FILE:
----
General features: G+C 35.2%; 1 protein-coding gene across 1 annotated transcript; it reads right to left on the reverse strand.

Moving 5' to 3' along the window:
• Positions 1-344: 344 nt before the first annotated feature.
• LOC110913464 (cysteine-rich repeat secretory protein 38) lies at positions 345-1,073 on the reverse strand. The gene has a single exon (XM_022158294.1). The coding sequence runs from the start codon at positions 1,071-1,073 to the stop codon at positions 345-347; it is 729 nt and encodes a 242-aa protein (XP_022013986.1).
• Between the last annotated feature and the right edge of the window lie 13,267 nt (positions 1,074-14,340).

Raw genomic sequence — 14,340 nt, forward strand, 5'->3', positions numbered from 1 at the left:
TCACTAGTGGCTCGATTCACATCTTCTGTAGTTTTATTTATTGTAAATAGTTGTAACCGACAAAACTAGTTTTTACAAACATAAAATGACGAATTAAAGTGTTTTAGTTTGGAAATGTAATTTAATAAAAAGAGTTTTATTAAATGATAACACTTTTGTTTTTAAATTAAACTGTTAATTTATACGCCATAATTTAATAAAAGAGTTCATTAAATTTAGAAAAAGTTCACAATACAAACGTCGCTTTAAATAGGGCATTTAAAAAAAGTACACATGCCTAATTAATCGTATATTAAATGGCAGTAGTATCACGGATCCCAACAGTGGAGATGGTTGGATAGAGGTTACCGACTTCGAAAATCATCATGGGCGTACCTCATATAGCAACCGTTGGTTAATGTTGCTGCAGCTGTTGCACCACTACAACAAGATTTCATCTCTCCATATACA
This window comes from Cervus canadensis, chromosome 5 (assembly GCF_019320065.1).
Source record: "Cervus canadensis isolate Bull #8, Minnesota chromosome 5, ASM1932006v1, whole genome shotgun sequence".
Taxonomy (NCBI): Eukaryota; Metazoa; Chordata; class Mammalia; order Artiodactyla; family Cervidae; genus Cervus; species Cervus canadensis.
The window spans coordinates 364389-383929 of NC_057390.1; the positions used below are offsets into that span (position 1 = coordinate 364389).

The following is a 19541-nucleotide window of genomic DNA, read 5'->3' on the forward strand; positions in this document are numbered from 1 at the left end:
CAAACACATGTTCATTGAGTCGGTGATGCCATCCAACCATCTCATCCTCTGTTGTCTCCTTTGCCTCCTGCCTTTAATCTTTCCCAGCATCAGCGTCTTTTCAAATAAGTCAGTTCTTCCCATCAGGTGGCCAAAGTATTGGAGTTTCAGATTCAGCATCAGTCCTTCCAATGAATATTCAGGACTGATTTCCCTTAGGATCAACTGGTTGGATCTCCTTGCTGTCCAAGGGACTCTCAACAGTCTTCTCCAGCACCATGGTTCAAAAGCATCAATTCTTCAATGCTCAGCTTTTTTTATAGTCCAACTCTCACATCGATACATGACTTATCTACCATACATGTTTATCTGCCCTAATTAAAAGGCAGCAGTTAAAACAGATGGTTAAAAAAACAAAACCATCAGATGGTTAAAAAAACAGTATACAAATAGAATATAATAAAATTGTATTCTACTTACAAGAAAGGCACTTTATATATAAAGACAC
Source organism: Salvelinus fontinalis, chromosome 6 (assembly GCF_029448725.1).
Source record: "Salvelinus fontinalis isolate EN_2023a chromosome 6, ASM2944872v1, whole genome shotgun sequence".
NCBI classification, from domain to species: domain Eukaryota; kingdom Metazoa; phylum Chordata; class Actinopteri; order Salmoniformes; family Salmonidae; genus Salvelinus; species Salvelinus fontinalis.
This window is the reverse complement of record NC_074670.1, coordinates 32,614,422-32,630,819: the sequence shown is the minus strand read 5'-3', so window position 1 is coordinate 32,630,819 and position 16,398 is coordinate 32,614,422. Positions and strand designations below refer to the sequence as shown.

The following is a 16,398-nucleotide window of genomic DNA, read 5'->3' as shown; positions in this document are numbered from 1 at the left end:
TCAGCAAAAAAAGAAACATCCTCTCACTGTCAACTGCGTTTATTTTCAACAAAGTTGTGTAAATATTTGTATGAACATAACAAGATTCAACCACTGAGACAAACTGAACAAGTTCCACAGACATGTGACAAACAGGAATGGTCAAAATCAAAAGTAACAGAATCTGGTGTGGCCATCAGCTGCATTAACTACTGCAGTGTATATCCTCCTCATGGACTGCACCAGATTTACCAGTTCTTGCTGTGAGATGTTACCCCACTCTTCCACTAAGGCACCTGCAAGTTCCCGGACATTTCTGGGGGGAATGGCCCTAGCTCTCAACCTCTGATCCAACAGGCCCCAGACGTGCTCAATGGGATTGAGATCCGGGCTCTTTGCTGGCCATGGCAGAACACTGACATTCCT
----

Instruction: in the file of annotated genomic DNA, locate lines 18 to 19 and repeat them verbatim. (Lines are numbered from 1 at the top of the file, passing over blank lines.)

The following is a 16,398-nucleotide window of genomic DNA, read 5'->3' as shown; positions in this document are numbered from 1 at the left end:
TCAGCAAAAAAAGAAACATCCTCTCACTGTCAACTGCGTTTATTTTCAACAAAGTTGTGTAAATATTTGTATGAACATAACAAGATTCAACCACTGAGACAAACTGAACAAGTTCCACAGACATGTGACAAACAGGAATGGTCAAAATCAAAAGTAACAGAATCTGGTGTGGCCATCAGCTGCATTAACTACTGCAGTGTATATCCTCCTCATGGACTGCACCAGATTTACCAGTTCTTGCTGTGAGATGTTACCCCACTCTTCCACTAAGGCACCTGCAAGTTCCCGGACATTTCTGGGGGGAATGGCCCTAGCTCTCAACCTCTGATCCAACAGGCCCCAGACGTGCTCAATGGGATTGAGATCCGGGCTCTTTGCTGGCCATGGCAGAACACTGACATTCCT